You might think with a name like “Tubs” the guy would be about 4’11″ and weigh about 675, or so.  No, no, not this guy.  Tubs got his name from back in the “good ol’ days” long before the catch and release theory became a reality.  Tubs was so well known on Lac La Ronge, that the locals said he always came home with “tubs of fish.”  So, there you have it.  The guy is not 4’11″ and he doesn’t weigh 675.  He’s just a damn good fisherman!

Tubs was born and raised on Lac La Ronge and he knows this lake extremely well, especially if you consider its enormous size.  He is also an all around nice guy, and he is easily one of the best guides that I’ve ever worked with, and I worked with hundreds.  There is a saying on Lac La Ronge, “If Tubs can’t catch ‘em, nobody can.”  When I arrived in camp, I asked Tubs what type of depth finder he uses.  He gave a quick, yet honest reply.  ”The one in my head.”  That pretty much spells it out for you.

The first day out on the lake, we started out with one of Tub’s favourite techniques for deep water trout fishing, and that’s jigging.  Using stout rods loaded with 17 pound test mono, we dropped 2 ounce jigs dressed with white and chartreuse bucktail skirts, all the way down to the bottom.  In no time, I was learning some cool, new stuff from Tubs.  He has some different techniques that work well on “his lake” and it turned out that they worked well for me too.  In just a few minutes, we boated our first lake trout. A seven pounder that came out of ninety feet of water on the edge of a reef, which was chiselled out close to a small island.

The rest of the day was much like that.  Tubs took me on a run ‘n gun trip around the lake that gave us plenty of video footage for one day.  Enough for the whole show, in fact.  Most fish were between five and twelve pounds, and were caught while jigging in deep water.  The next morning, I wanted to try out my new downrigger.  So, we set up some rigs, and away we went.  (After eating about a dozen sausages, and a half dozen eggs, that is.)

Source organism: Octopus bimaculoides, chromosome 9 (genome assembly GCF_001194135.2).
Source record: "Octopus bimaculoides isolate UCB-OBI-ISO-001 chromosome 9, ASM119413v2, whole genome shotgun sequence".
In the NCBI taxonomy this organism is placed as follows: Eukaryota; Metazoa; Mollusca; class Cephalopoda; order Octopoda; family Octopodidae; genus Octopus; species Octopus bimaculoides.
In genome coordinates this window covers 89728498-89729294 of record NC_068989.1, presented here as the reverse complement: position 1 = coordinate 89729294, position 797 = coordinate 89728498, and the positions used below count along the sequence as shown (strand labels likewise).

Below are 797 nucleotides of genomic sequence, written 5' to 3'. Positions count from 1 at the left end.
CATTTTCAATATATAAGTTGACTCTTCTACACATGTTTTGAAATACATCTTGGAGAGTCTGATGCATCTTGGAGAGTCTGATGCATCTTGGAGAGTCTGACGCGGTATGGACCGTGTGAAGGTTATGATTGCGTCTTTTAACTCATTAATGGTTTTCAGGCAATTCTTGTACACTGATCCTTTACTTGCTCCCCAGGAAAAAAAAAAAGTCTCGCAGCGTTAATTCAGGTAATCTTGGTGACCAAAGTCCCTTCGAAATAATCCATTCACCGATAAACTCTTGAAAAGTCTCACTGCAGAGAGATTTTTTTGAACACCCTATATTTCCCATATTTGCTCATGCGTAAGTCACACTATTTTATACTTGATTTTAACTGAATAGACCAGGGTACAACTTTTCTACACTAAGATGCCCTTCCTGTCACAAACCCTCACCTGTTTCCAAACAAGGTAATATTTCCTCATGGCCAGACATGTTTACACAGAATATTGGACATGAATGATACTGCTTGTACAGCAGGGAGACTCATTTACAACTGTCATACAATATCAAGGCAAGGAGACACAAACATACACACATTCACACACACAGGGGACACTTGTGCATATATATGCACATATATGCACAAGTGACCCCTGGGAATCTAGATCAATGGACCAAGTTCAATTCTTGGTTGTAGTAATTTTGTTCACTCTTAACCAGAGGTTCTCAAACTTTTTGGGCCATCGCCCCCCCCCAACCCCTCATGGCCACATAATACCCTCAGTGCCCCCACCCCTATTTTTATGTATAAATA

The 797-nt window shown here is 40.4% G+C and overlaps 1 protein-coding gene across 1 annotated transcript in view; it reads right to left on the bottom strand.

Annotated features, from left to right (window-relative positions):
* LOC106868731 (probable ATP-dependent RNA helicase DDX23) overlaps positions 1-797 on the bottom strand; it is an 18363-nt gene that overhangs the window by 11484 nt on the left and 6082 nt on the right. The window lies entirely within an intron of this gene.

Again, the fishing was easy.  After about a dozen or so average sized fish, I changed my lure to a gold Lucky Strike Lizzard, and then it happened… my rigger rod nearly popped out of the holder!  ”There’s one,” yelled Tubs.  Could this be the one, I thought to myself.  Well, after a wicked, half hour long, drag-burning battle, I had the answer to my question. “Ohhh ya, this is lookin’ pretty rugged folks,” I said to the camera, as Tubs and I caught the first glimpse of this mammoth brute, 20 feet down in the crystal clear water.  I suddenly, (without a whole lot of thought as to the fact that we were taping a TV show) screamed out, “Holy $%#*!”  (We had to do some fancy editing before that part went out to broadcast). “It’s freakin’ HUGE!”  And, huge it was.  A few minutes later, Tubs cradled my 37 pound lake trout, my biggest to date.  A record I’ll have some trouble beating.

After a quick photo, the huge, grey fish was released back into the crystal clear waters of Lac LaRonge. The trout must have been excited about his TV debut, because he kept on smiling and waving to the camera, while I was showing him off… “Look, kids, I’m on TV!”

I highly recommend Rusty’s Lodge for an exciting, Canadian fishing adventure of a lifetime.  It’s easy to get to, although still relatively remote.  If you take a float plane into camp, like I did, the ride is short, at about 15 minutes from the town of Lac La Ronge, Saskatchewan.  You can boat your way in if you really want to, but that would be a little tricky if you don’t know the lake.  Lots of islands… take the plane.